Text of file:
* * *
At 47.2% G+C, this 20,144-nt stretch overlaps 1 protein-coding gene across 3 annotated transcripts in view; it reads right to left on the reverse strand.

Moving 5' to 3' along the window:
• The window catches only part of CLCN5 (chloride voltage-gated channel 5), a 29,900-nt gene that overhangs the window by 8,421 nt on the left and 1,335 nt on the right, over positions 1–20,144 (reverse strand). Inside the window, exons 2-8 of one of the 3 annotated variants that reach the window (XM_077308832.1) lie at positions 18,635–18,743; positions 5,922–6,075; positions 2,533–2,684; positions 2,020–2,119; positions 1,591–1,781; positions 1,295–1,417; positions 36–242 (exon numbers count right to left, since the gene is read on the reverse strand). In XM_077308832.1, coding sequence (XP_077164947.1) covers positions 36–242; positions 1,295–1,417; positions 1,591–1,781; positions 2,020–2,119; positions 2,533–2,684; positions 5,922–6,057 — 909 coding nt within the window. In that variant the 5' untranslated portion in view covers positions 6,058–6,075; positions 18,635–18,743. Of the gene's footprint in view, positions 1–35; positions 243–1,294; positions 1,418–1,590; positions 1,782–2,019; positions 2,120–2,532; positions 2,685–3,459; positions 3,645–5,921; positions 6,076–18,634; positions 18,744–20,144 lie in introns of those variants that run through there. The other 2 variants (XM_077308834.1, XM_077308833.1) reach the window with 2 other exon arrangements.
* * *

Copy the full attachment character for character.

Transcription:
At 47.2% G+C, this 20,144-nt stretch overlaps 1 protein-coding gene across 3 annotated transcripts in view; it reads right to left on the reverse strand.

Moving 5' to 3' along the window:
• The window catches only part of CLCN5 (chloride voltage-gated channel 5), a 29,900-nt gene that overhangs the window by 8,421 nt on the left and 1,335 nt on the right, over positions 1–20,144 (reverse strand). Inside the window, exons 2-8 of one of the 3 annotated variants that reach the window (XM_077308832.1) lie at positions 18,635–18,743; positions 5,922–6,075; positions 2,533–2,684; positions 2,020–2,119; positions 1,591–1,781; positions 1,295–1,417; positions 36–242 (exon numbers count right to left, since the gene is read on the reverse strand). In XM_077308832.1, coding sequence (XP_077164947.1) covers positions 36–242; positions 1,295–1,417; positions 1,591–1,781; positions 2,020–2,119; positions 2,533–2,684; positions 5,922–6,057 — 909 coding nt within the window. In that variant the 5' untranslated portion in view covers positions 6,058–6,075; positions 18,635–18,743. Of the gene's footprint in view, positions 1–35; positions 243–1,294; positions 1,418–1,590; positions 1,782–2,019; positions 2,120–2,532; positions 2,685–3,459; positions 3,645–5,921; positions 6,076–18,634; positions 18,744–20,144 lie in introns of those variants that run through there. The other 2 variants (XM_077308834.1, XM_077308833.1) reach the window with 2 other exon arrangements.